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Immunisation

 

Reassuring anxious parents about immunisation

Nurses have a major role in promoting and advising parents about routine childhood immunisations:

Describe how immunisation works.

Explain how the vaccine will stimulate their child’s immune system to produce antibodies to fight the disease. This helps their child to be protected should they come into contact with the infection in the future.

Explain why immunisation is so important.

If their child is not immunised they will be at increased risk of catching serious diseases. There are some diseases that can kill children or cause lasting damage to their health.2

Talk parents through the immunisation schedule.

Explain that a baby needs to be immunised at the right age. The first ones are given at two months, with further doses at three months and four months.2

Effective communication with parents

The importance of constructive dialogue between a practice nurse and a parent is of particular importance at the point of immunisation. It is natural for parents to be concerned for the safety of their child. To address their anxieties effectively it is essential that the appointment is long enough to enable you to sensitively:3

  • Reinforce the importance of immunisation
  • Provide advice and reassurance about the management of possible side effects
  • Answer any queries that parents may have.
The makers of Calpol® understand that parents will be looking to you for reassuring advice on how to manage the side effects of immunisation. That’s why Calpol® have developed an immunisation support pack updated with the latest information about the Meningitis B and Meningitis C vaccines.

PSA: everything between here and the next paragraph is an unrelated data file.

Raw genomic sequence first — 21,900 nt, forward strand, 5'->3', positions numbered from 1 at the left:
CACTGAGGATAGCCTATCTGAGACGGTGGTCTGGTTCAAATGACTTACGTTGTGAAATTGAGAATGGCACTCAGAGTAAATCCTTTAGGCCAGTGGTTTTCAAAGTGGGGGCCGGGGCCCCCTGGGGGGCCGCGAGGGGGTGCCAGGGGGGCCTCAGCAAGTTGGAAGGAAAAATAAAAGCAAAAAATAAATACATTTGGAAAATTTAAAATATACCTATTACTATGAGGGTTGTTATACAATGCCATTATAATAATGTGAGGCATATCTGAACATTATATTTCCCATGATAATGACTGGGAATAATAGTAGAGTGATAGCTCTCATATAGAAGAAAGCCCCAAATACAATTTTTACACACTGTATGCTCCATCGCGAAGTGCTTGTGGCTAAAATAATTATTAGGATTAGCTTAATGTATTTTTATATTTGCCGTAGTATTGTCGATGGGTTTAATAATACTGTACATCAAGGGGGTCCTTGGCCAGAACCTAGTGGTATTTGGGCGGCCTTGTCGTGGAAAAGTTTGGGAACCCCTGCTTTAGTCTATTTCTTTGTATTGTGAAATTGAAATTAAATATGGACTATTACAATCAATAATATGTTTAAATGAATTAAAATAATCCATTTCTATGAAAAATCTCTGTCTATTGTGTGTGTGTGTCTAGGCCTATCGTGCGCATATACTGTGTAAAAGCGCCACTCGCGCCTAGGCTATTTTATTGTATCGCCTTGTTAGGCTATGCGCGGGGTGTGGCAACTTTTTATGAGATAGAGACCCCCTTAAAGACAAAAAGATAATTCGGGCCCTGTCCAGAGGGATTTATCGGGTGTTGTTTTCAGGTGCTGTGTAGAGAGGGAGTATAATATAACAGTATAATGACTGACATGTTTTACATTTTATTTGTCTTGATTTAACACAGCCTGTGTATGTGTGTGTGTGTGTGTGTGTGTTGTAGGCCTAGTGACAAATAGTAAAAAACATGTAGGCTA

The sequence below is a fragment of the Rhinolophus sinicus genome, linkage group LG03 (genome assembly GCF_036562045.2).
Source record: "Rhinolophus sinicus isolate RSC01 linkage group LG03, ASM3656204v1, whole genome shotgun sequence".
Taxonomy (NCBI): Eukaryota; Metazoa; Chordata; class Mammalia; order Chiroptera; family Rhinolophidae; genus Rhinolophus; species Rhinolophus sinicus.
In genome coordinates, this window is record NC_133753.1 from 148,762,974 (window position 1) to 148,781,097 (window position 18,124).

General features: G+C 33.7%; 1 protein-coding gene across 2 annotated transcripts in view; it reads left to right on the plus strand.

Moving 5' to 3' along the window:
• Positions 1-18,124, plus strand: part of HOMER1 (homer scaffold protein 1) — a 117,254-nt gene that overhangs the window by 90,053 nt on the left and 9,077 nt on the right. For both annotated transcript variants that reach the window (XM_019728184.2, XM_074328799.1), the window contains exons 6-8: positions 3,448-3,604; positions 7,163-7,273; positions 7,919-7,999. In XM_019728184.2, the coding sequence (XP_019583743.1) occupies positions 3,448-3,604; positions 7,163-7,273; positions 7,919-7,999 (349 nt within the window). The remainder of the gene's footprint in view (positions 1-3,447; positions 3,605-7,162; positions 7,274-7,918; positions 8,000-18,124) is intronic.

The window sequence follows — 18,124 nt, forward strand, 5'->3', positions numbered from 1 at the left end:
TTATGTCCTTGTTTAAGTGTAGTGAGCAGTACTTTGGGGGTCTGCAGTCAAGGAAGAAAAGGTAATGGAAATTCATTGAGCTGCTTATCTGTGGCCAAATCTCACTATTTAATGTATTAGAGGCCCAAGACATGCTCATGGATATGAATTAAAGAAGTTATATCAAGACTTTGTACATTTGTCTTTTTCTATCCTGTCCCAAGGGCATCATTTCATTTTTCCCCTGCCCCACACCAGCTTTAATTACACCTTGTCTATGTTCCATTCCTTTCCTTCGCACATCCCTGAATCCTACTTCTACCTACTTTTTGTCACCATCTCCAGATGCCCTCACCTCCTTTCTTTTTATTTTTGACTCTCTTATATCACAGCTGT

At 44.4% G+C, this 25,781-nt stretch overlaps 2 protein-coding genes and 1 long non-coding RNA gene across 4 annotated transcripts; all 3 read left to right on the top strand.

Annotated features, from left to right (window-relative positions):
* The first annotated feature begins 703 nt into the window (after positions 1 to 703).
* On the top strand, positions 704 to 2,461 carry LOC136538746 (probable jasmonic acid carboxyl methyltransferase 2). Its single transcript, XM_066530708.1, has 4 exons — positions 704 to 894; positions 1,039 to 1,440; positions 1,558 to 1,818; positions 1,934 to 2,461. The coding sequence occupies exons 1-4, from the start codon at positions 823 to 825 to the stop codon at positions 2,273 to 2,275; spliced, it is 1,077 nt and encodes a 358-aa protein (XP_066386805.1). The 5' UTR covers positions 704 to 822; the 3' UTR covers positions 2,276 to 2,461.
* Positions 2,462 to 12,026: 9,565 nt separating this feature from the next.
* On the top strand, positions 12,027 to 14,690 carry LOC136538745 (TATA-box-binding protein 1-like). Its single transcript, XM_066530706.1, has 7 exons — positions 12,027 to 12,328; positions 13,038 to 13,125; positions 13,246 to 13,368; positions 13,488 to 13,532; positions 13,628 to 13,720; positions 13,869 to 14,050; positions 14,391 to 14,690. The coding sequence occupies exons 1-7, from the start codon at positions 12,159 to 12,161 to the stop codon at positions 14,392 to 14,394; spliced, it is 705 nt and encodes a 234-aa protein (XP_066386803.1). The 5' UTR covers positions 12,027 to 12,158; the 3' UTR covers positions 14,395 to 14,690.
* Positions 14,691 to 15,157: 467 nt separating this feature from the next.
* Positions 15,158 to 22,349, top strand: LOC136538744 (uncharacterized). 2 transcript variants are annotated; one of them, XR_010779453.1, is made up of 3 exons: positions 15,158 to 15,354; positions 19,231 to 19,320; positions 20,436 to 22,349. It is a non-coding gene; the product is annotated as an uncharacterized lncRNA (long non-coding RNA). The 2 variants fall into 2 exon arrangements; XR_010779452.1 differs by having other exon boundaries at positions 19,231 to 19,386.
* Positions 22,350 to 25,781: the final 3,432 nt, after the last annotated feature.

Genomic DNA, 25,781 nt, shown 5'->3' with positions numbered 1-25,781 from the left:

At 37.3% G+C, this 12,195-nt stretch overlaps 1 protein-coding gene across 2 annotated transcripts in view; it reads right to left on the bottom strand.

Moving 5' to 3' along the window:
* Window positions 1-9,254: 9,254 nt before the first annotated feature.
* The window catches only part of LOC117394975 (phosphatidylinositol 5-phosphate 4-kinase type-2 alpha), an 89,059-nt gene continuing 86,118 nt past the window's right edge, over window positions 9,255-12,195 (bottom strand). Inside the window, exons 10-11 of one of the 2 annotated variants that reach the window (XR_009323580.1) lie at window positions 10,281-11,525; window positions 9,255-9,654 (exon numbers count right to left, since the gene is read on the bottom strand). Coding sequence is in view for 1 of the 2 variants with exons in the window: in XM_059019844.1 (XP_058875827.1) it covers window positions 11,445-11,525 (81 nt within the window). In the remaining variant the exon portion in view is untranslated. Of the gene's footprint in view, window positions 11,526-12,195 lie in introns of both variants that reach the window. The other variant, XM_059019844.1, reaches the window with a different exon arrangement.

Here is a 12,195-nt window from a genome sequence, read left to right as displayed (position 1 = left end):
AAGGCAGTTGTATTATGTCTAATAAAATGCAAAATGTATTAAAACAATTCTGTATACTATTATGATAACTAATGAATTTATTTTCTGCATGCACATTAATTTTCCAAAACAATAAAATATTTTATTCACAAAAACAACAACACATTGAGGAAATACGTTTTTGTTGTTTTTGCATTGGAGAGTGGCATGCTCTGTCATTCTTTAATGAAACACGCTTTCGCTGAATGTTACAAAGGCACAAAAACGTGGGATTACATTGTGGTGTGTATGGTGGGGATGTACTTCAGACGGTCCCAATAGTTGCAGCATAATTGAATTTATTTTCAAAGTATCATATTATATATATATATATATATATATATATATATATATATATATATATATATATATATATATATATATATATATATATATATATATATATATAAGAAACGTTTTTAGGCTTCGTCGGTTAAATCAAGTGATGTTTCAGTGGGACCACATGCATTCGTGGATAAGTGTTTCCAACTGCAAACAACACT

Within your immunisation support pack you will find the following materials:

For health professionals:

  • Waiting room poster
  • Your guide to the CALPOL® range
  • Your guide to conversing with anxious parents about immunisation

For parents/children:

  • Immunisation: A Guide for Parents
  • “I’ve been very brave today” stickers

Order your FREE pack today!
To request your free immunisation support pack you can either contact CALPOL® customer care line on 01344 864 042 or email calpoluk@its.jnj.com, available while stocks last.

Helping parents manage immunisation-related side effects

Help prepare parents for the common side effects associated with immunisation:3

Side effects

Explain that infant paracetamol can help if their child has a temperature and is distressed or uncomfortable after a vaccination (e.g. Calpol® Infant Suspension suitable from two months, for babies weighing over 4kg – detailed dosing instructions and advice on managing fever can be found on the cold and flu tab).

Meningitis B advice

Taking the time to advise parents about fever prevention is particularly important ahead of the Men B vaccines at two and four months4,5

Explain that the Men B vaccine has a higher risk of fever but that the benefits of vaccination far outweigh the risks

Guide parents through the recommendations for post-immunisation fever prevention using paracetamol:

  • Advise parents to buy infant paracetamol in advance of their child’s two month and four month vaccination appointments.
  • Make sure parents understand how paracetamol should be dosed (see table)4
  • Explain that by the age of 12 months the fever risk after the Men B vaccine is the same as other vaccines and no routine fever prevention is required,5 although paracetamol may help if side effects such as injection site pain or fever occur after vaccination.6
Dosage and timing of infant paracetamol suspension (120mg/5ml)
for the routine immunisation programme at 2 and 4 months
Age of baby Dose 1 Dose 2 Dose 3
2 months One 2.5ml as
soon as possible
after vaccination
One 2.5ml
4-6 hours
after 1st dose
One 2.5ml
4-6 hours
after 2nd dose
4 months One 2.5ml as
soon as possible
after vaccination
One 2.5ml
4-6 hours
after 1st dose
One 2.5ml
4-6 hours
after 2nd dose
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